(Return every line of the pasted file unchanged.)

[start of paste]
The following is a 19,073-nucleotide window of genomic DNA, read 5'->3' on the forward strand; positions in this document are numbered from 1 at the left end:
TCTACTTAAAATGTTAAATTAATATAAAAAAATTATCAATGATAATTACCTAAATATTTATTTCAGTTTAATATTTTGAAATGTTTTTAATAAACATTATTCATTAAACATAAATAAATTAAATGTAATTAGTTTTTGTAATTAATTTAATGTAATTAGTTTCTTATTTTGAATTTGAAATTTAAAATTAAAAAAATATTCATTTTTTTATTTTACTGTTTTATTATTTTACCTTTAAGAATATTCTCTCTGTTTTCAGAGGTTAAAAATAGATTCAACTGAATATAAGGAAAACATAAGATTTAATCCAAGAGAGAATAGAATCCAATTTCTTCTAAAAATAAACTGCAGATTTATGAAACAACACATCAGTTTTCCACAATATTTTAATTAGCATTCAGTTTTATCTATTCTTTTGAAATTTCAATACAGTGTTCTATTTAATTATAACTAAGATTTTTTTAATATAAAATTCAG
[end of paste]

The following is a 19,073-nucleotide window of genomic DNA, read 5'->3' on the forward strand; positions in this document are numbered from 1 at the left end:
TCTACTTAAAATGTTAAATTAATATAAAAAAATTATCAATGATAATTACCTAAATATTTATTTCAGTTTAATATTTTGAAATGTTTTTAATAAACATTATTCATTAAACATAAATAAATTAAATGTAATTAGTTTTTGTAATTAATTTAATGTAATTAGTTTCTTATTTTGAATTTGAAATTTAAAATTAAAAAAATATTCATTTTTTTATTTTACTGTTTTATTATTTTACCTTTAAGAATATTCTCTCTGTTTTCAGAGGTTAAAAATAGATTCAACTGAATATAAGGAAAACATAAGATTTAATCCAAGAGAGAATAGAATCCAATTTCTTCTAAAAATAAACTGCAGATTTATGAAACAACACATCAGTTTTCCACAATATTTTAATTAGCATTCAGTTTTATCTATTCTTTTGAAATTTCAATACAGTGTTCTATTTAATTATAACTAAGATTTTTTTAATATAAAATTCAG